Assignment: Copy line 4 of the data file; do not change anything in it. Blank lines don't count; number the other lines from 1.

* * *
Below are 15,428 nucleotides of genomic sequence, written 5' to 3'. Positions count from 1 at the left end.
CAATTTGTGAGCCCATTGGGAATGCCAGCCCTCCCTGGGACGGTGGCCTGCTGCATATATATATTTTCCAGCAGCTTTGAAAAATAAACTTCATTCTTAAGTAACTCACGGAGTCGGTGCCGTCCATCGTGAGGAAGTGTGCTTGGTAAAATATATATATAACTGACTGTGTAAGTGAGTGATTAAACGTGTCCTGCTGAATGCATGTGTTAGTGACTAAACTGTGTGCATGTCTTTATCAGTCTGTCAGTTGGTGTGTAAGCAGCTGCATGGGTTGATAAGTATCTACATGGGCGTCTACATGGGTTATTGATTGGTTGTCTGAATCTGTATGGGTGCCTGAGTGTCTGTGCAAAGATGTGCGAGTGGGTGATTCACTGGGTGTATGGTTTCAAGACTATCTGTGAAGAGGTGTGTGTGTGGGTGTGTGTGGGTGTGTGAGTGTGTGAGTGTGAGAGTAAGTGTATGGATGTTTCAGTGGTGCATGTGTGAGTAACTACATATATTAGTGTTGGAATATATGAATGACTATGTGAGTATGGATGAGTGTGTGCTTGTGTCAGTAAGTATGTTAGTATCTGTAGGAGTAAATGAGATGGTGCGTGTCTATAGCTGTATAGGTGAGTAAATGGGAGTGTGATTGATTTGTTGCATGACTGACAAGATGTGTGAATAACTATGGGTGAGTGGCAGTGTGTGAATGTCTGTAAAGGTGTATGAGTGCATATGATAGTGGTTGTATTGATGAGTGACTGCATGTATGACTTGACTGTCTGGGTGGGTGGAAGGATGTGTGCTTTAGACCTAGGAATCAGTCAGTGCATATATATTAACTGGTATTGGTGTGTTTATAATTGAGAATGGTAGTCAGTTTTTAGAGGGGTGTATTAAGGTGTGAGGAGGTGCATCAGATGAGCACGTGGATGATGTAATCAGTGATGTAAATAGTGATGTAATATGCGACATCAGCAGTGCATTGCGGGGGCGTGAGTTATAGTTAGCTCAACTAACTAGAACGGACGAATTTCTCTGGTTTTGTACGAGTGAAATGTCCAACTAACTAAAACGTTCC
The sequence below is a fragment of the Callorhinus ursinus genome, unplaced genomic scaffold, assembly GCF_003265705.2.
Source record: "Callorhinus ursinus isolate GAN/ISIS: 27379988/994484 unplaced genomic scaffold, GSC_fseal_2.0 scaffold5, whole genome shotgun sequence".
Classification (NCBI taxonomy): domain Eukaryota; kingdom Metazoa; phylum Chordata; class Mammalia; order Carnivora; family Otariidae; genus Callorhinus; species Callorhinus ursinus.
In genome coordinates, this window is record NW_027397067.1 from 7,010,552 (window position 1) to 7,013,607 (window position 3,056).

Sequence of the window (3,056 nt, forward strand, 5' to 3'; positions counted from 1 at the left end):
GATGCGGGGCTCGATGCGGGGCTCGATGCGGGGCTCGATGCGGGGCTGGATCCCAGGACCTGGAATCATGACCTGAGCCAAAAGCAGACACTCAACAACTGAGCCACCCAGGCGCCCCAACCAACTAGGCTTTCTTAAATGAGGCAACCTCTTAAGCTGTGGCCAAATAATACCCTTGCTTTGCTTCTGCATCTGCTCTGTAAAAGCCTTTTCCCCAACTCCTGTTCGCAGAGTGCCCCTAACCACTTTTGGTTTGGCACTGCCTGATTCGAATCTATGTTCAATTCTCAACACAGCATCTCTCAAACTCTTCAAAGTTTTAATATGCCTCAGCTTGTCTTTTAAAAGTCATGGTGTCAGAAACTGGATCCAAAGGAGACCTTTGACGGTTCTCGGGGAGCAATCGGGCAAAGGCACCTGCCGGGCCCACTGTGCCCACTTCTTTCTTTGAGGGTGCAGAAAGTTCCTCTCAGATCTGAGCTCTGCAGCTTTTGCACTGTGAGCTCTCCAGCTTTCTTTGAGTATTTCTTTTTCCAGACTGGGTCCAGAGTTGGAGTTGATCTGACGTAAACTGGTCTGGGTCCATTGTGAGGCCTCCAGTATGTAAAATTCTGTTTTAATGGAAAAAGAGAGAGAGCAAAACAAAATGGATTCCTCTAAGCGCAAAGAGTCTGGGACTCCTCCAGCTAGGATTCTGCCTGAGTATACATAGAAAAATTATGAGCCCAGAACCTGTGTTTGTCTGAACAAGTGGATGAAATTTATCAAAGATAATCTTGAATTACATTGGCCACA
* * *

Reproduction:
Source record: "Callorhinus ursinus isolate GAN/ISIS: 27379988/994484 unplaced genomic scaffold, GSC_fseal_2.0 scaffold5, whole genome shotgun sequence".